“We have some of the best urban ministry going on in the country . . . “

These were some of the introductory remarks made by Dr. Larry Lloyd, president and founder of the Memphis Leadership Foundation at this year’s Urban Summit held on the CUMC campus. Lloyd, who added that “Memphis is doing some great, great work for the sake of the gospel,” welcomed approximately 350 people involved in this very work to come and learn together from those who have served God through urban ministry.

The schedule included breakout sessions featuring urban ministry pioneers Bob Lupton, Michael Mata, and Memphis’ own David Montague. The keynote speaker was civil rights leader John M. Perkins.

It didn’t take long for #Urban2012 to be trending on the Twitter pages of Memphis and remain that way well into the afternoon.

Bob Lupton shared the driving ideology of his ministry with FCS Urban Ministries which he has published in his book Toxic Charity: How Churches and Charities Hurt Those They Help (And How to Reverse It).

After being advised by John Perkins himself to live among the people that he was called to serve, Lupton moved his family to inner-city Atlanta. There he learned from experience that the church should be striving towards not just charity, but empowerment. A couple of reasons: One, simple charity which leads to one-way giving “almost always diminishes the dignity of the recipient,” said Lupton.

The goal is a healthy relationship with those you are serving, and “Relationships that are built on need almost never remain healthy.”Instead of one-way giving, empowerment teaches and enables others to do what they have the capacity to do themselves. In this way, people aren’t deprived of the opportunity of being at the exchange table and of being actual participants in the well-being of their community.

The other reason to engage in empowerment over simple charity is that this would provide the needed aid for the church’s tendency to minister in “crisis mode” instead of “chronic mode.” Too often, the church in “crisis mode” responds in great strength to particular needs but then vanishes after only a short time. The church in “chronic mode,” rather, focuses on ministering to larger needs that require a significant investment in time and effort to see progress with staying power.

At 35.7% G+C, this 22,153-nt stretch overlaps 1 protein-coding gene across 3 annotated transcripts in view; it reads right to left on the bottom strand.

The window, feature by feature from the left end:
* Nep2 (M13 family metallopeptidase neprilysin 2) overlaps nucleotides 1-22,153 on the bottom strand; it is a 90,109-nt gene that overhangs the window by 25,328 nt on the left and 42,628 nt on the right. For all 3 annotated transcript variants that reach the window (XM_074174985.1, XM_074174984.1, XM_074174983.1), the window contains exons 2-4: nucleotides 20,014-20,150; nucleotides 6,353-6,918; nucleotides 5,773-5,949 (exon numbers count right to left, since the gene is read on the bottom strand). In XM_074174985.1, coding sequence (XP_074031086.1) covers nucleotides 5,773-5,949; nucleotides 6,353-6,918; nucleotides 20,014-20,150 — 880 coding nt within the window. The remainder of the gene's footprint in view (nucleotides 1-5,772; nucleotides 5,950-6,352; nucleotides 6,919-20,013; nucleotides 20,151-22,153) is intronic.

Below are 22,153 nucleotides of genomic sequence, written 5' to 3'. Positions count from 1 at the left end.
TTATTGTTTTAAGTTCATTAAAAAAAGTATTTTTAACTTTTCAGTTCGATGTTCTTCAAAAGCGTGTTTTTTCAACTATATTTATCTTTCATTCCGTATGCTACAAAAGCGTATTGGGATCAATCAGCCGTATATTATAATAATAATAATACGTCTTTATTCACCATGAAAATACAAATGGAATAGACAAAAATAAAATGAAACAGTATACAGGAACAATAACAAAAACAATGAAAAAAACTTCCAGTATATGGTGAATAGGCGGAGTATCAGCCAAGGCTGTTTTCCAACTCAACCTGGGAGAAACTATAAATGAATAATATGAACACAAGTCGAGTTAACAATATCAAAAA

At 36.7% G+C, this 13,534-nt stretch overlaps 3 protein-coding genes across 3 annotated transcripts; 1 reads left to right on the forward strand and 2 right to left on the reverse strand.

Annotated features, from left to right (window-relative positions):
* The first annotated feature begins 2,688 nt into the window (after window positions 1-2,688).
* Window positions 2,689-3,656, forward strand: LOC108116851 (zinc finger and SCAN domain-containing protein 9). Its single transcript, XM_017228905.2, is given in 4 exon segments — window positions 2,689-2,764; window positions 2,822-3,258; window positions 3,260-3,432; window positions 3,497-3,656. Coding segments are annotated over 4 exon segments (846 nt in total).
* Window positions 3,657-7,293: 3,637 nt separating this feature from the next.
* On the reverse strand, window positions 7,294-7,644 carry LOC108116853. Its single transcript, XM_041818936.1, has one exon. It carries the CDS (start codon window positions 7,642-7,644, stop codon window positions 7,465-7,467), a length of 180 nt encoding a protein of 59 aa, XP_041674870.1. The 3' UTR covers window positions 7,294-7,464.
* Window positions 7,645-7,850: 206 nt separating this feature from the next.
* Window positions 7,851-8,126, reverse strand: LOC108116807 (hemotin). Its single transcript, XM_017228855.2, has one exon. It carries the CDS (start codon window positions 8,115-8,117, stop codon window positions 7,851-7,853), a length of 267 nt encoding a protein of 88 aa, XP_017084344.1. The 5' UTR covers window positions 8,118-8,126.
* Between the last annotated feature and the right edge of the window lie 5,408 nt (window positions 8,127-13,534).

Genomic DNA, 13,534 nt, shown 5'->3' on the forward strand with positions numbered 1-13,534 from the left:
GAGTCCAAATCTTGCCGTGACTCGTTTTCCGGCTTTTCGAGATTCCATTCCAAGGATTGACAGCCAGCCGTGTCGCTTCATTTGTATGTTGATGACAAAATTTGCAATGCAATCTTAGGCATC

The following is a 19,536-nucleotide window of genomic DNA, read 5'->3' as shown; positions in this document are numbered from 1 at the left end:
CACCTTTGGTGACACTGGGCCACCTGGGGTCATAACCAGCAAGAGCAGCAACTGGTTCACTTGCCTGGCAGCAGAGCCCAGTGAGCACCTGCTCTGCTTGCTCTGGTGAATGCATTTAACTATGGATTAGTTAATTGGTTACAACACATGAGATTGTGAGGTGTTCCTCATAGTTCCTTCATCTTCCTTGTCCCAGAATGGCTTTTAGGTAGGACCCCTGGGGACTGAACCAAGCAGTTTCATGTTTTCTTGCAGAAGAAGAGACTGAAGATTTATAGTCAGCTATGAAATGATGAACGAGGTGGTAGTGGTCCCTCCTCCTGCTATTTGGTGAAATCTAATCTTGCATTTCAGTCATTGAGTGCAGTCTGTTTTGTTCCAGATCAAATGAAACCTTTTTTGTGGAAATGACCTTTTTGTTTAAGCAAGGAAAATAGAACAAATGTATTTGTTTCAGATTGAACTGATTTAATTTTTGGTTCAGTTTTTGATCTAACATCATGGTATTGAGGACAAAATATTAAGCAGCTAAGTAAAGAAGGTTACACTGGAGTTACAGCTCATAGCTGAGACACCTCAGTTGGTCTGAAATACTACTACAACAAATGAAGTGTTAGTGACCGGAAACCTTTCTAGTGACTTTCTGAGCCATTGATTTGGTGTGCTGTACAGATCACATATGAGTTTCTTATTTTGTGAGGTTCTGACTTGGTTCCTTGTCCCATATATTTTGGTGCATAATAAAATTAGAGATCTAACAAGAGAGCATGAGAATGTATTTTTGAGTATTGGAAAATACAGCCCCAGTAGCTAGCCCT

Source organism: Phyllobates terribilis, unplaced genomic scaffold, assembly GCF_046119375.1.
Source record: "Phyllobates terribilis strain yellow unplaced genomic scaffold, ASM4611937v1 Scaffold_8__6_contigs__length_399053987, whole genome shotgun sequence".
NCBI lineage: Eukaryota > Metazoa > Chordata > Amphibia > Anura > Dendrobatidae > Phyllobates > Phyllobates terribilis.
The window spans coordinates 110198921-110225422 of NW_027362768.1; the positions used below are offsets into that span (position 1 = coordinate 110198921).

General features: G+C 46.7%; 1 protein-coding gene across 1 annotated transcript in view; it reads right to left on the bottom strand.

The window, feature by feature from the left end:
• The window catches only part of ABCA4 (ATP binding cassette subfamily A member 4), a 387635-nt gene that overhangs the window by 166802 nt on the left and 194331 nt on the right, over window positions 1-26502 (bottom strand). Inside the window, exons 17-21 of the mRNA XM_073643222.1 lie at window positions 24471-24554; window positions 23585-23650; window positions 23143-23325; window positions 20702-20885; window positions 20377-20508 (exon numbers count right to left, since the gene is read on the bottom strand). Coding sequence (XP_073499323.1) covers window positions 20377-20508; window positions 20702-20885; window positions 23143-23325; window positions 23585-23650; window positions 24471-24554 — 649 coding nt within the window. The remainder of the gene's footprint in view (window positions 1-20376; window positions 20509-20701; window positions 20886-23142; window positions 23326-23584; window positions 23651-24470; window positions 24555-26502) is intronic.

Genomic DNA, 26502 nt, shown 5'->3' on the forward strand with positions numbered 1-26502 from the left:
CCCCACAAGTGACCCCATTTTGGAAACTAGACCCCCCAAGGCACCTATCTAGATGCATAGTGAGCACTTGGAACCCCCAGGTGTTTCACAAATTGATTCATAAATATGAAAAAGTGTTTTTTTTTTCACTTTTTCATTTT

David Montague left a job with the Memphis brokerage firm Morgan Keegan to work in the inner-city. Having served as the director of SOS for several years, he is now the director of the Memphis Teacher Residency. This ministry functions with the conviction that “urban education is the single largest injustice in America today.” And Memphis, as the 5th poorest urban school district in the U.S., has become the “center in education reform” in this country. “All eyes are on this city to see if we can educate our children–what works here may work in larger cities like Detroit, or New York,” Montague stated.
The goal of MTR is to work toward this end, and so to provide the best teachers that inner-city Memphis children can have in order to reverse the dire current patterns of both student–and teacher–dropout rates. His two objectives at the conference were 1) to define and inform participants about urban education, and 2) to recruit them to be a part of the education reform going on in Memphis.
Montague’s main message to Memphians: To not sit on the sidelines and simply be a critic of the state of urban education but to be an advocate and a participant in its progress.To engage Christianity and the gospel not just on a personal level but on a social level, for this is the Christianity of Christ.
The keynote address by John M. Perkins was a passionate expression of his excitement about the upcoming generation from someone who sees “in Memphis something absolutely unique going on.” Mentioning that he will be turning 82 in June, Perkins said he saw the Urban Summit as one example of all these years of hard work in civil rights. Here in one place were black and white people living, working, and serving side-by-side for the sake of the gospel. He offered encouragement to look even further beyond racial barriers, and ended with a reading of Maya Angelou’s “I Know Why the Caged Bird Sings.” Having chosen to go back into the tumultuous conflict in Mississippi to work for racial reconciliation,  he reflected on his calling to go back into the cage. But, he said lastly, “the Jesus who went up is going to come back and I’m going to fly away.”


Listen to the audio from all the Urban Summit 2012 presentations here.

The next Urban Summit will be in April 2013.

Thanks to Breezy Torres of SOS and John Carroll of City Leadership for the photos.





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